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MMWR
Synopsis for October 27, 2000

MMWR articles are embargoed until 4 p.m. E.S.T. Thursdays.

  1. Levels of Diabetes-Related Preventive-Care Practices — United States, 1997-1999
  2. End-Stage Renal Disease Treatment Attributed to Diabetes Among American Indians/Alaska Natives With Diabetes — United States, 1990–1996
  3. Folate Status in Women of Childbearing Age— United States, 1999
 

MMWR
Synopsis for October 27, 2000

Levels of Diabetes-Related Preventive-Care Practices — United States, 1997-1999

Preventive care practices by persons with diabetes needs improvement.

 
PRESS CONTACT:
Edward Tierney, M.P.H.

CDC, National Center for Chronic Disease Prevention & Health Promotion
(770) 488–1263
 

Data from 40 states during1997-1999 indicate low levels of preventive care practices and a wide gap between current state levels and the Healthy People 2010 goals for people with diabetes. In general, levels of preventive care were lowest among persons living in the south, persons without health insurance, and persons with less than a high school education. Collaborative efforts among health-care systems, health-care providers, public health officials, and patients are needed to identify effective mechanisms for delivering improved quality care to people with diabetes. Healthy People 2010 objectives include increasing the proportion of people with diabetes who: 1) have an annual dilated eye exam to 75%, 2) have an annual foot examination to 75%, 3) perform self-monitoring of their blood glucose at least once daily to 60%, and 4) have a glycosylated hemoglobin measurement at least once a year to 50%.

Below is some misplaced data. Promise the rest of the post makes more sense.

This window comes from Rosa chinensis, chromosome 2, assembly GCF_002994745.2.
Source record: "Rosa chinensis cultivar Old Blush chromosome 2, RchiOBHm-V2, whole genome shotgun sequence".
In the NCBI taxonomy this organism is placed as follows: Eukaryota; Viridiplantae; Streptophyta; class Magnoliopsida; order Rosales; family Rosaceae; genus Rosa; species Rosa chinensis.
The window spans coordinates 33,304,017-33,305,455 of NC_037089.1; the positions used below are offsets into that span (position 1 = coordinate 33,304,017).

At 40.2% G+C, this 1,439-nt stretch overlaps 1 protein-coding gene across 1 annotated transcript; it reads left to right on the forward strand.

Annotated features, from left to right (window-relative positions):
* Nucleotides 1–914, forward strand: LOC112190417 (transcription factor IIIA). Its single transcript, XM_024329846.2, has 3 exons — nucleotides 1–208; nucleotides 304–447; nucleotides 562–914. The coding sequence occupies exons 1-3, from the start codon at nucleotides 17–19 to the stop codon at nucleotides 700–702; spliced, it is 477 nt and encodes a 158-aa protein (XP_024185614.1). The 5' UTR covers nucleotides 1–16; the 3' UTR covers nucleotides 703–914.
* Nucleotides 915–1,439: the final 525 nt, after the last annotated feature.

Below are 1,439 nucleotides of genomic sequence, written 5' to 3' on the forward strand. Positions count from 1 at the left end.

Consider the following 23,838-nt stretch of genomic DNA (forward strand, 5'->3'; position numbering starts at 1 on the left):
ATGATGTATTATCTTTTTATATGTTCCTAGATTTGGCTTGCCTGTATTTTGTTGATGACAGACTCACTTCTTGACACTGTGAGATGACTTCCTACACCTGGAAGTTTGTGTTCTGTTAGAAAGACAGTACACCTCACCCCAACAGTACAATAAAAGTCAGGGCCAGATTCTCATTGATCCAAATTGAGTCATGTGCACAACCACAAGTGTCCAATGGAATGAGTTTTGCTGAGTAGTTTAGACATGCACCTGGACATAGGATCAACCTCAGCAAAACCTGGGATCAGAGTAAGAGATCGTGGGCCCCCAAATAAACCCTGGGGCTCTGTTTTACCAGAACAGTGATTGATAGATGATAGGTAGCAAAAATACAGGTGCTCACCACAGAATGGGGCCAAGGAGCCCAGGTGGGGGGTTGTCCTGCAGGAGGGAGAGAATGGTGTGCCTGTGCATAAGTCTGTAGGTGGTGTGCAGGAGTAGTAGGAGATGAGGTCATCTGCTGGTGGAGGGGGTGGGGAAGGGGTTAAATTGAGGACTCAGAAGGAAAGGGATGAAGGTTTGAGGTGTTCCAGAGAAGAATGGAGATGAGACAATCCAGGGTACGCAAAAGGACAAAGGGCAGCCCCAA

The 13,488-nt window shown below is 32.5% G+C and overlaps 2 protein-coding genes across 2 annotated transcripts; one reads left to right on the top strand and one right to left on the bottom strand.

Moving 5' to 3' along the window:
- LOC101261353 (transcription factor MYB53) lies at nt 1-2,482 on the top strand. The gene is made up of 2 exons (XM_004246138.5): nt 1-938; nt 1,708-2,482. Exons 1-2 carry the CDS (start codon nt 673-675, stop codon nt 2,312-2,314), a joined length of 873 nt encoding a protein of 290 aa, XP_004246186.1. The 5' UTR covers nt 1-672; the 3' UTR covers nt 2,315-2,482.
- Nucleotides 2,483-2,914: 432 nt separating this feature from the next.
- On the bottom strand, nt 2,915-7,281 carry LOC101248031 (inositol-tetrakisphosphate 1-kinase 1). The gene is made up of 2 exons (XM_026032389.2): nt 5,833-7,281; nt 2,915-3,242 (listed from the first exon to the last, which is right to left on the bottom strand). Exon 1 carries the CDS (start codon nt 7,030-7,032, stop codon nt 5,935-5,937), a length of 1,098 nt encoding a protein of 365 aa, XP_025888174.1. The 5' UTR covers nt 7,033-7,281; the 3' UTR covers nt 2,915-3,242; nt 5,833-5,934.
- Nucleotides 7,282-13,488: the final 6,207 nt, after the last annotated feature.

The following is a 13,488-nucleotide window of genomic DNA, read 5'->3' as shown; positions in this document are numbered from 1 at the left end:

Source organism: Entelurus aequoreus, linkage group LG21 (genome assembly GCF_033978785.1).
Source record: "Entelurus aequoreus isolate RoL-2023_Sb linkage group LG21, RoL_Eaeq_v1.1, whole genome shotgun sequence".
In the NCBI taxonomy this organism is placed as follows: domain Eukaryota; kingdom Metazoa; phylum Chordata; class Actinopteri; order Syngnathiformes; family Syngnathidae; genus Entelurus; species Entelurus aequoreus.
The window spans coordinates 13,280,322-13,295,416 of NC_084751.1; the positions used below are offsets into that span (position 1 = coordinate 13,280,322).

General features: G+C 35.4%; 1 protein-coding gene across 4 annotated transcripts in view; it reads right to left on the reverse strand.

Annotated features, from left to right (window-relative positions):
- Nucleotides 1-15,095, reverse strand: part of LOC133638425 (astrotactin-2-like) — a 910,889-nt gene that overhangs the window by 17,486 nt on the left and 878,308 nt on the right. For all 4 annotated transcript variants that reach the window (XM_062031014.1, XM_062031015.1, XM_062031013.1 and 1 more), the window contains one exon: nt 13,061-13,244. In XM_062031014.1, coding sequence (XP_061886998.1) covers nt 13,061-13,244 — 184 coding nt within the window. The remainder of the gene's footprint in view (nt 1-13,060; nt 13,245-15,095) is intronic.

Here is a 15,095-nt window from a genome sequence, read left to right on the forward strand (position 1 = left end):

End-Stage Renal Disease Treatment Attributed to Diabetes Among American Indians/Alaska Natives With Diabetes — United States, 1990–1996

Chronic kidney failure, attributable to diabetes, is a disabling condition associated with high mortality and is likely to continue to increase among AI/AN.

 
PRESS CONTACT:
Nilka Ríos Burrow, M.P.H.

CDC, National Center for Chronic Disease Prevention & Health Promotion
(770) 488–1263
 

Diabetes is the leading cause of chronic kidney failure; i.e., kidney failure requiring dialysis or kidney transplantation. Among American Indians and Alaska Natives (AI/AN) with diabetes, chronic kidney failure, attributable to diabetes, increased between 1990 and 1996, particularly among those < 45 years. The relative increase in the age-adjusted rate of initiation of treatment for chronic kidney failure was higher among AI/AN women with diabetes than men (32% vs. 14%). Between 1990 and 1996, the rate of initiation of treatment for chronic kidney failure increased in all age groups — 58% among those < 45 years, 9% among those 45–64 years, and 34% among those > 65 years.

 

Folate Status in Women of Childbearing Age— United States, 1999 

Food fortification has been a successful method of increasing blood folate levels in women of childbearing age.

 
PRESS CONTACT:
Sandra Smith, M.P.H.

CDC, National Center for Health Statistics
(404) 639–2215
 

Blood folate levels for American women of childbearing age nearly tripled according to the latest data from CDC's National Health and Nutrition Examination Survey. The 1999 survey findings show that mean serum folate — a measure of the average level of folic acid in the blood — rose from 6.3 to 16.2 ng/mL among women 15-44 years. This increase in blood folate (due primarily to food fortification) will potentially reduce a woman's risk of having a baby born with a birth defect of the spine or brain (spina bifida or anencephaly). Food fortification, rather than supplements, was determined to be the best strategy for increasing blood folate levels because the critical period for adequate folic acid is the first weeks of pregnancy before most women know they are pregnant. Since 1998, all enriched cereals and grain products produced in the United States have been fortified with folic acid.


 

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